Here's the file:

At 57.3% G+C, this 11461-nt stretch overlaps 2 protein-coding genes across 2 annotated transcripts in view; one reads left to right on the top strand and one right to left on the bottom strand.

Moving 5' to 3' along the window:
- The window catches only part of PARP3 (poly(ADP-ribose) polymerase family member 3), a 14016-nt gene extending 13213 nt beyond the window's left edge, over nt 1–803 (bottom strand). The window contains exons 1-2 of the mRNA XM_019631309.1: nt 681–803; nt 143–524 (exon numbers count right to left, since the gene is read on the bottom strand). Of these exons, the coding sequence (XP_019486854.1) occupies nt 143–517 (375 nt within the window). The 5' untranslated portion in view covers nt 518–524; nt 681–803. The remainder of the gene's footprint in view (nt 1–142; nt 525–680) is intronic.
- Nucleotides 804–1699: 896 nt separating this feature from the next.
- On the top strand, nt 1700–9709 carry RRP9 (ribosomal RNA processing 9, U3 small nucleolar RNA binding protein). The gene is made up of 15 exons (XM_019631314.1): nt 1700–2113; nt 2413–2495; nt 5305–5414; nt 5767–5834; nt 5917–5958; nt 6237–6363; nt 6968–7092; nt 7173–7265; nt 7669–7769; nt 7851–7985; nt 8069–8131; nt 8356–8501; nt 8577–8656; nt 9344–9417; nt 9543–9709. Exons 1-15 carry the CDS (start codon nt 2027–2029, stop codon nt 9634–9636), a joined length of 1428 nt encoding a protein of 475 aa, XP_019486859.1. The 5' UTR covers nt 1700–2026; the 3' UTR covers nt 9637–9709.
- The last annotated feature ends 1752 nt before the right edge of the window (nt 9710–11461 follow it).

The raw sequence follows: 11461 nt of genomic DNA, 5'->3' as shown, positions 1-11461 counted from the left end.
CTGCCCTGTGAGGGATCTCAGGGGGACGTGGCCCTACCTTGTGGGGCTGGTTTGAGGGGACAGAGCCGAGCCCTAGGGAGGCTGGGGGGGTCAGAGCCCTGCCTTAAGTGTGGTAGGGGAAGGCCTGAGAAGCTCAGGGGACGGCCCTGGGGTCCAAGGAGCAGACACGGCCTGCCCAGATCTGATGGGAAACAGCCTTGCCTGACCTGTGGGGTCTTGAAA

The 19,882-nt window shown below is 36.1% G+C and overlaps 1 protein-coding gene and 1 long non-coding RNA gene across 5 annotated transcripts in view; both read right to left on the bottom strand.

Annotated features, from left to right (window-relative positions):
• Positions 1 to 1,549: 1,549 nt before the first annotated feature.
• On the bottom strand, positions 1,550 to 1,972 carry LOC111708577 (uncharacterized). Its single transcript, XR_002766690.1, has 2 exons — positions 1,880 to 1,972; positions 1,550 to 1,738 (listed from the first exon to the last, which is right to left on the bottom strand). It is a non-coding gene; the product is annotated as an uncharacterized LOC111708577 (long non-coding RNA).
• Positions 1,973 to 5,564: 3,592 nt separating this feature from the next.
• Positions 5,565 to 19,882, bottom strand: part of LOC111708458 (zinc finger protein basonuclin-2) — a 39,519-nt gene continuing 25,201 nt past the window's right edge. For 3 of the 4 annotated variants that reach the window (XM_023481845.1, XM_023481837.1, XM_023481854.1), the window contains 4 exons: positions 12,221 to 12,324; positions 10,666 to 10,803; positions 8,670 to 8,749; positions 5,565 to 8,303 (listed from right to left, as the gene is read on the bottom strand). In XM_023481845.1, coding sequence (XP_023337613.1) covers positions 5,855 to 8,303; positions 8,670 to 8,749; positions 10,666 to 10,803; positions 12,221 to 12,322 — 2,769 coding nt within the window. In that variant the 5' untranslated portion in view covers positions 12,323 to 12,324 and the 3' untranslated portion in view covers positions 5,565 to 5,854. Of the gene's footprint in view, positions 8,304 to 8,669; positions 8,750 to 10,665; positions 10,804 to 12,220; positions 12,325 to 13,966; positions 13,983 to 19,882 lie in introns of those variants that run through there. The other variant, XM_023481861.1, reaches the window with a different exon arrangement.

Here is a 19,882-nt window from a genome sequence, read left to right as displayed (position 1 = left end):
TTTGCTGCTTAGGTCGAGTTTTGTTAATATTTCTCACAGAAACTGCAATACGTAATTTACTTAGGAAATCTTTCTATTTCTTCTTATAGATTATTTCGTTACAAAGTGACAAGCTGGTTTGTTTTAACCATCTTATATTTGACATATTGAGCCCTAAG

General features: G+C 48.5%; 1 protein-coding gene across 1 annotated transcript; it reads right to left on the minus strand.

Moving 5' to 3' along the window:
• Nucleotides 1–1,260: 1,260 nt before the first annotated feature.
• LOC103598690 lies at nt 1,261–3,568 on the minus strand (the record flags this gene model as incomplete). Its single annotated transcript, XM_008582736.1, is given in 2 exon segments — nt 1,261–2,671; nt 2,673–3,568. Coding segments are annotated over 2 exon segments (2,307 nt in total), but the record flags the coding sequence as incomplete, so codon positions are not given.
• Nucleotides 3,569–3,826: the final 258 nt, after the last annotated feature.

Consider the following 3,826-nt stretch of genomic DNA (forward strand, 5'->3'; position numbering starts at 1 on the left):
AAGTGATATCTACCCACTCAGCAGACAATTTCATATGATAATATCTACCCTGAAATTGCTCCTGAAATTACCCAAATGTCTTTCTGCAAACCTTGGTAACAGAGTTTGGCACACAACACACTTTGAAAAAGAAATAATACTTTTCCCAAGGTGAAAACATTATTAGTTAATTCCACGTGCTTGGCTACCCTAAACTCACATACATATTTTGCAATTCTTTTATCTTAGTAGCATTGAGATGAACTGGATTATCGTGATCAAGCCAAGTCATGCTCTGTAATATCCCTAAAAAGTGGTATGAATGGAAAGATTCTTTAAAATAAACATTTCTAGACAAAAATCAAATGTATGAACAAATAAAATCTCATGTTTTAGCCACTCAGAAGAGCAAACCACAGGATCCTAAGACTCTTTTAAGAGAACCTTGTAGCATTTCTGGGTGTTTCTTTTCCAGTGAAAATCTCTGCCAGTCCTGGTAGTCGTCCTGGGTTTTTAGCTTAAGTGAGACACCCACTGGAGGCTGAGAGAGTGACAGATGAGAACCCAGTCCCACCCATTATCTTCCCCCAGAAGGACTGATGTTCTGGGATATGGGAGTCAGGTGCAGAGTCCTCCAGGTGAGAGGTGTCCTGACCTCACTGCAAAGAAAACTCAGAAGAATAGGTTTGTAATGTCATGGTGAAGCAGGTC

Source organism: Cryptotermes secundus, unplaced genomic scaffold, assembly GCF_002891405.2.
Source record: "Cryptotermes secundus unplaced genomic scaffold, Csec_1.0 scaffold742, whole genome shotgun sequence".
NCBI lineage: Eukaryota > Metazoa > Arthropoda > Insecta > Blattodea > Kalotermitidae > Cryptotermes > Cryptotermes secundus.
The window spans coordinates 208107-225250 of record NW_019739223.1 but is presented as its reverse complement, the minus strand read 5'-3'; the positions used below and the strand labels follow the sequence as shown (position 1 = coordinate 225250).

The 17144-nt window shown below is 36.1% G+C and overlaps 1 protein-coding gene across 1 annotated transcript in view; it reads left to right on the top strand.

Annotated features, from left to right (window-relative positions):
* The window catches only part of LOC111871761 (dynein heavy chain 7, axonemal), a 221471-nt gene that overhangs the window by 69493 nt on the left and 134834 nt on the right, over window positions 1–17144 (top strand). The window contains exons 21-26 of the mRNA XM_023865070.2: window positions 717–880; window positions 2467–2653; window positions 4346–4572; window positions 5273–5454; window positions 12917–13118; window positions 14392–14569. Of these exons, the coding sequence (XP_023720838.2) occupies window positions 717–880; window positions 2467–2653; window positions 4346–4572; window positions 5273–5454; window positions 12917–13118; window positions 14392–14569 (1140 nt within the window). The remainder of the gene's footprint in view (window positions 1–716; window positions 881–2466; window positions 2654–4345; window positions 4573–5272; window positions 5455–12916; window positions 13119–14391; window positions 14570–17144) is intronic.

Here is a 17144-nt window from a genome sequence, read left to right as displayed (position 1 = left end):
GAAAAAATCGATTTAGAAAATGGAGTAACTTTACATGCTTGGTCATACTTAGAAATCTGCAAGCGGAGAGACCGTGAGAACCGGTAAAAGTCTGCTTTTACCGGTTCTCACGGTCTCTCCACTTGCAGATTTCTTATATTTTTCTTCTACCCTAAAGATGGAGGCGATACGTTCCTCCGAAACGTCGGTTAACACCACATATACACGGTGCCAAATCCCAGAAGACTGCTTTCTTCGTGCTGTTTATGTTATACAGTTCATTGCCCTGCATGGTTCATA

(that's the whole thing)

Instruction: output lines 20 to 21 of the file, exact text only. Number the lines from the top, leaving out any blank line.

• LOC103598690 lies at nt 1,261–3,568 on the minus strand (the record flags this gene model as incomplete). Its single annotated transcript, XM_008582736.1, is given in 2 exon segments — nt 1,261–2,671; nt 2,673–3,568. Coding segments are annotated over 2 exon segments (2,307 nt in total), but the record flags the coding sequence as incomplete, so codon positions are not given.
• Nucleotides 3,569–3,826: the final 258 nt, after the last annotated feature.